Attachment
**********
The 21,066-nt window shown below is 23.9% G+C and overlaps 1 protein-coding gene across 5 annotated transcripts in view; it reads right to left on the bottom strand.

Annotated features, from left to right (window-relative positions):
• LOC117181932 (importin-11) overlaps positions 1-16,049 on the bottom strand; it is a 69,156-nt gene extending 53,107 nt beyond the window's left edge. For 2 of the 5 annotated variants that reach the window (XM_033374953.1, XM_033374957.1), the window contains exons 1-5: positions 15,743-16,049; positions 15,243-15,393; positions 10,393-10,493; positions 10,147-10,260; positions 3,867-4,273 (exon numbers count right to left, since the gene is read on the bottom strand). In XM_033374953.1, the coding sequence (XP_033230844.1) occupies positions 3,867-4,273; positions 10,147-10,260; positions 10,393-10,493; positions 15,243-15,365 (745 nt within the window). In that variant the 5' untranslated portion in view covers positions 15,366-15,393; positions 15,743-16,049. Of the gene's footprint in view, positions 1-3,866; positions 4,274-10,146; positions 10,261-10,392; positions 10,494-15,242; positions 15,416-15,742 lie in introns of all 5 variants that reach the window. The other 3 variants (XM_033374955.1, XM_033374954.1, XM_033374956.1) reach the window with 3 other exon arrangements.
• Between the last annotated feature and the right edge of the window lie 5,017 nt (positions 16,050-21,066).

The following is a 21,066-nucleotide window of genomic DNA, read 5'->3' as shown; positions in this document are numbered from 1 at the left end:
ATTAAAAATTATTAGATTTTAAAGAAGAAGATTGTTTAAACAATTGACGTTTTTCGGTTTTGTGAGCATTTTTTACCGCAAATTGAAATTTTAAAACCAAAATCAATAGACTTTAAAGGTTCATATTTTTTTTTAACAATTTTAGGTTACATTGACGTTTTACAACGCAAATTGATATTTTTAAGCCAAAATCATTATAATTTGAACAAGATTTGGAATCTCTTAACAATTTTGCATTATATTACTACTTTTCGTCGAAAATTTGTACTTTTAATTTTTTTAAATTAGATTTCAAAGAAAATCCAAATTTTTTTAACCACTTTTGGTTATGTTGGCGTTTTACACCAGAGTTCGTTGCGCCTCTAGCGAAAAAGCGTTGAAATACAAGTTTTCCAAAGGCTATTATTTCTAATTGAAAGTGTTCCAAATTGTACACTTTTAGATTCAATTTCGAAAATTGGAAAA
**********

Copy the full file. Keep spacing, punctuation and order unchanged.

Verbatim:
The 21,066-nt window shown below is 23.9% G+C and overlaps 1 protein-coding gene across 5 annotated transcripts in view; it reads right to left on the bottom strand.

Annotated features, from left to right (window-relative positions):
• LOC117181932 (importin-11) overlaps positions 1-16,049 on the bottom strand; it is a 69,156-nt gene extending 53,107 nt beyond the window's left edge. For 2 of the 5 annotated variants that reach the window (XM_033374953.1, XM_033374957.1), the window contains exons 1-5: positions 15,743-16,049; positions 15,243-15,393; positions 10,393-10,493; positions 10,147-10,260; positions 3,867-4,273 (exon numbers count right to left, since the gene is read on the bottom strand). In XM_033374953.1, the coding sequence (XP_033230844.1) occupies positions 3,867-4,273; positions 10,147-10,260; positions 10,393-10,493; positions 15,243-15,365 (745 nt within the window). In that variant the 5' untranslated portion in view covers positions 15,366-15,393; positions 15,743-16,049. Of the gene's footprint in view, positions 1-3,866; positions 4,274-10,146; positions 10,261-10,392; positions 10,494-15,242; positions 15,416-15,742 lie in introns of all 5 variants that reach the window. The other 3 variants (XM_033374955.1, XM_033374954.1, XM_033374956.1) reach the window with 3 other exon arrangements.
• Between the last annotated feature and the right edge of the window lie 5,017 nt (positions 16,050-21,066).

The following is a 21,066-nucleotide window of genomic DNA, read 5'->3' as shown; positions in this document are numbered from 1 at the left end:
ATTAAAAATTATTAGATTTTAAAGAAGAAGATTGTTTAAACAATTGACGTTTTTCGGTTTTGTGAGCATTTTTTACCGCAAATTGAAATTTTAAAACCAAAATCAATAGACTTTAAAGGTTCATATTTTTTTTTAACAATTTTAGGTTACATTGACGTTTTACAACGCAAATTGATATTTTTAAGCCAAAATCATTATAATTTGAACAAGATTTGGAATCTCTTAACAATTTTGCATTATATTACTACTTTTCGTCGAAAATTTGTACTTTTAATTTTTTTAAATTAGATTTCAAAGAAAATCCAAATTTTTTTAACCACTTTTGGTTATGTTGGCGTTTTACACCAGAGTTCGTTGCGCCTCTAGCGAAAAAGCGTTGAAATACAAGTTTTCCAAAGGCTATTATTTCTAATTGAAAGTGTTCCAAATTGTACACTTTTAGATTCAATTTCGAAAATTGGAAAA